In the late 1990’s, an aide to DC’s then-mayor, Anthony Williams, was forced to tender his resignation for using the word “niggardly” (a word with a Norwegian pedigree dating to the 14th century that means “miserly”) in a staff budget meeting. Some of those present felt uncomfortable by his word choice. He was hired back quickly, but the event left a sting and was an op-ed cause celebre for some weeks.

The obvious thread running between the Army’s PowerPoint and DC’s budget meeting would appear to be ignorance. If true, that’s certainly reason to be sad.

But, the person who compiled the Army list works in a professional capacity, in an office. He or she is, to use a term of currency, a “knowledge worker.” He or she is educated. The list surely has been vetted by more than one person. And, the staffer in question in DC in the 1990’s was similarly professional — that aide immediately clarified and defined the word he used. Even after, with the full definition of the word made plain, many columnists and commentators still held that using the word was inappropriate — because, rightly or wrongly, it was offensive.

Ignorance was not the problem there. The former president of the National Bar Association asked at the time, “Do we really know where the Norwegians got the word?” New America Foundation fellow Debra Dickerson wrote that “on the streets and in the living rooms of Washington, [the issue has] been taken quite seriously. It matters here that anyone . . . involved in D.C. politics and putatively well-intentioned toward blacks . . . would use an obscure word that incorporates the hated slur, rather than one of its many synonyms.”

I have to believe that there is a similar logic at work with the Army PowerPoint. Why offend, goes that logic, when just by ignoring a small list of words you can avoid it?

Here’s what I find sad about this. The very fact of the no-no list highlights how little distance we have come since the 1990’s DC budget meeting, just as that event showed how little progress we had made since the decade before. The strides since the Civil Rights Era have slowed considerably. Now, allow the idea of “race” to enter the room, and dialog is shut down by immediate suspicion. In this environment, there is no such thing as an innocent remark, nor is there such thing as a valid grievance. Just recriminations, one to the other.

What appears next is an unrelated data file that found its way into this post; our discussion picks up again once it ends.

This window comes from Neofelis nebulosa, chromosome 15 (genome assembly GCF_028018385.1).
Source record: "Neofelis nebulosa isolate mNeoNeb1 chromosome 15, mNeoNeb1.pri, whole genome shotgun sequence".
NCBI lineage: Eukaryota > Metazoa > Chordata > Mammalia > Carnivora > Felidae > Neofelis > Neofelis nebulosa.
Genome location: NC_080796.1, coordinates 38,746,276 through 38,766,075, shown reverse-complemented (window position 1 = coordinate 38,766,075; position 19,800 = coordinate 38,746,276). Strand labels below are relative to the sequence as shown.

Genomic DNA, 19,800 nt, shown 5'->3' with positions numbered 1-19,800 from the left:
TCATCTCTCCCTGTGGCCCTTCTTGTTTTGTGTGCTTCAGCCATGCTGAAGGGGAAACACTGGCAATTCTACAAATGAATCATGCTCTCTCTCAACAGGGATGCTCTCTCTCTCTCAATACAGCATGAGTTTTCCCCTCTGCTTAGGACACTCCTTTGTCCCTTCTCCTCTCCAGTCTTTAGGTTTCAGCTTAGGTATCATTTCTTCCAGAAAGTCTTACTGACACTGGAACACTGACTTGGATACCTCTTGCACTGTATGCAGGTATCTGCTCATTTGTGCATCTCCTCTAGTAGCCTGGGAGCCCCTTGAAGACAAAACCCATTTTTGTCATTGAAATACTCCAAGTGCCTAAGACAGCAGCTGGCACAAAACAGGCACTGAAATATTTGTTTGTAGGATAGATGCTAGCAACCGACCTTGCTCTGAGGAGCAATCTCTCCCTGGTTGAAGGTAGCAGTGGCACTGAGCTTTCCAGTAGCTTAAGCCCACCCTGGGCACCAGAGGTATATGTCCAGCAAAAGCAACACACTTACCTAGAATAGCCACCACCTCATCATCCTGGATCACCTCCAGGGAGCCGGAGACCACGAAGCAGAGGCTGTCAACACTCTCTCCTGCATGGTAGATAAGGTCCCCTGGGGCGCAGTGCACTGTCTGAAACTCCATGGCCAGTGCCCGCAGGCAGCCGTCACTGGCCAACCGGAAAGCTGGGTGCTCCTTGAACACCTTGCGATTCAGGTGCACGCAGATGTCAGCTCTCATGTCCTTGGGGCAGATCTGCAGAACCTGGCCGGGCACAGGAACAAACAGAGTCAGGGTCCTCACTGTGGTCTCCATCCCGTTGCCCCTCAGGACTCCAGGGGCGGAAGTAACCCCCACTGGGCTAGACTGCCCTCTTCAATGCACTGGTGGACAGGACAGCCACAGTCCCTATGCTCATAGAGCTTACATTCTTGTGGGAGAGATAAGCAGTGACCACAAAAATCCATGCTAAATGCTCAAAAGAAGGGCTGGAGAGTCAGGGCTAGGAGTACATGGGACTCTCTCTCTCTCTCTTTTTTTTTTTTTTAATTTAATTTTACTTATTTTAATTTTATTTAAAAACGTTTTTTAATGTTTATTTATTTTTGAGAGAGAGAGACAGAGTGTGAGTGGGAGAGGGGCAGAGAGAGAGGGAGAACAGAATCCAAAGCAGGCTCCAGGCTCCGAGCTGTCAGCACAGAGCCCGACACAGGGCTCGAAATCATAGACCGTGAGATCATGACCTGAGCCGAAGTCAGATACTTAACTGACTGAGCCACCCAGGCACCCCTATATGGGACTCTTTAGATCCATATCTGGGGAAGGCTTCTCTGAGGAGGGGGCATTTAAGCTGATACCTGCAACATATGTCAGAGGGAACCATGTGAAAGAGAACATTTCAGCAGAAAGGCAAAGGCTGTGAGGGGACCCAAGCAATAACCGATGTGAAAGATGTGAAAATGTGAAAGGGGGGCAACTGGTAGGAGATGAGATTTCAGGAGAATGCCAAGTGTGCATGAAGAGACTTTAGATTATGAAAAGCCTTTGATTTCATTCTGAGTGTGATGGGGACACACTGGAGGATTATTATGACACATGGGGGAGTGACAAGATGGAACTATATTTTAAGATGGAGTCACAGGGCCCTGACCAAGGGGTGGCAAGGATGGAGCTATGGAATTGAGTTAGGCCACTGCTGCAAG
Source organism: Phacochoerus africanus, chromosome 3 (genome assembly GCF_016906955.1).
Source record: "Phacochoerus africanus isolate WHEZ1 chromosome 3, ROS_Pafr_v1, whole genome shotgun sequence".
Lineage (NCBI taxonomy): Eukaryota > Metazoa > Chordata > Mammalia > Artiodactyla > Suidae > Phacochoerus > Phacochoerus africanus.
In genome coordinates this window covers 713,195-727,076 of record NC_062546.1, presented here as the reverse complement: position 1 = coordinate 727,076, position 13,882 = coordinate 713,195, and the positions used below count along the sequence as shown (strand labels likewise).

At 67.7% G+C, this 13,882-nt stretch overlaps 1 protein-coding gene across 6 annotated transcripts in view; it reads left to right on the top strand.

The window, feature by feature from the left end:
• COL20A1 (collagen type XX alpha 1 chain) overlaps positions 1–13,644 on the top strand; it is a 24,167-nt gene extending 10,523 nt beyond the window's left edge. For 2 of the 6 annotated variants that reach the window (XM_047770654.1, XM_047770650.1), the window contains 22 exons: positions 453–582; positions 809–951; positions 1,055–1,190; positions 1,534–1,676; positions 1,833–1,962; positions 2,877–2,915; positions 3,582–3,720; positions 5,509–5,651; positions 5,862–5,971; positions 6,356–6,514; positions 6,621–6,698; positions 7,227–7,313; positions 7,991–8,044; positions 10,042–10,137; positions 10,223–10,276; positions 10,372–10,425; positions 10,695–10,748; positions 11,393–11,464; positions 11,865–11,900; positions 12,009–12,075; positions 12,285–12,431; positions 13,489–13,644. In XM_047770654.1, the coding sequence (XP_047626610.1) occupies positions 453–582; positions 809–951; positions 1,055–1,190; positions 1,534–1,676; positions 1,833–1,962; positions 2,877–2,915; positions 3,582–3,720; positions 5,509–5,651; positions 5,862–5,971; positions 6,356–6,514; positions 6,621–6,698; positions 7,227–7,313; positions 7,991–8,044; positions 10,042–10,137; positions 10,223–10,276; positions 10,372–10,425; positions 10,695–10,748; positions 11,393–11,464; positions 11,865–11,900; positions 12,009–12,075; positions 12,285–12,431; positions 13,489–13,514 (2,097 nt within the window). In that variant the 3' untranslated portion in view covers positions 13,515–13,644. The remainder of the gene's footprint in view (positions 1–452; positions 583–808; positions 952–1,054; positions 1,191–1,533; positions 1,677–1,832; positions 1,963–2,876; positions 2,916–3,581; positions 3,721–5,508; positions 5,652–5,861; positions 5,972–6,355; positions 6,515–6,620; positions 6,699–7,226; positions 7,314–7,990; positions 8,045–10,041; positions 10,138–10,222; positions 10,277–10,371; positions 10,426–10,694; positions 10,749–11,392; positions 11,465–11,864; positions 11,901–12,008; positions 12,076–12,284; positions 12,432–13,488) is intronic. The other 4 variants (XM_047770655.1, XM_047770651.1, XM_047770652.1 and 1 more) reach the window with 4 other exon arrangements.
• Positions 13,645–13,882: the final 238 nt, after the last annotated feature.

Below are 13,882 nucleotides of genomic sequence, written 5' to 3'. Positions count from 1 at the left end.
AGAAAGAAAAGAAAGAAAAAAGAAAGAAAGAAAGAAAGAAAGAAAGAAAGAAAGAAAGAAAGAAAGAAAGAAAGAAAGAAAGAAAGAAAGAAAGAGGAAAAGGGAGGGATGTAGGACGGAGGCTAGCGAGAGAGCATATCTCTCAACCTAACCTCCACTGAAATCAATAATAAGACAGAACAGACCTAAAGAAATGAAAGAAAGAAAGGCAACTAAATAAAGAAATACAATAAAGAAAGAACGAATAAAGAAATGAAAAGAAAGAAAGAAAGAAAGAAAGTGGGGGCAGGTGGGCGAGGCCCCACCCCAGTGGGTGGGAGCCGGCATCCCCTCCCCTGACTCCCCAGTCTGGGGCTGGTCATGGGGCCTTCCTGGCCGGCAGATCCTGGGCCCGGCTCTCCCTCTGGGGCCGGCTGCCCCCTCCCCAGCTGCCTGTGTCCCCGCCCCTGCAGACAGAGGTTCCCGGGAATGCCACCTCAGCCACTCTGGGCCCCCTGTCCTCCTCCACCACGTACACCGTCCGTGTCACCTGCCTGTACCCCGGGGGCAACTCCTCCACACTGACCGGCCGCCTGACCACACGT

This nation is long past overdue for some straight talk about race relations, citizen to citizen. Yes there are past hurts to be righted. Yes there is institutional racism to be attacked. Yes, some people are oversensitive. But whenever the subject comes up, battle lines get drawn and no further headway can be made.

It would be nice if I could say “It’s all Greek to me” or if I could catch a crook “red-handed” without being told that I was perpetuating unfair stereotypes.

In a recent meeting I attended to discuss this subject, one colleague refreshingly turned to me, a white male, and said, “I know that, over the course of this discussion, you will offend me. But that is what we need to address so we can move forward.” She did not mean we should shy away from the topic; but that we should address it.

Meanwhile, sometimes it feels, paradoxically, as if it is the very care with which we approach the issue that holds us back the most from making progress.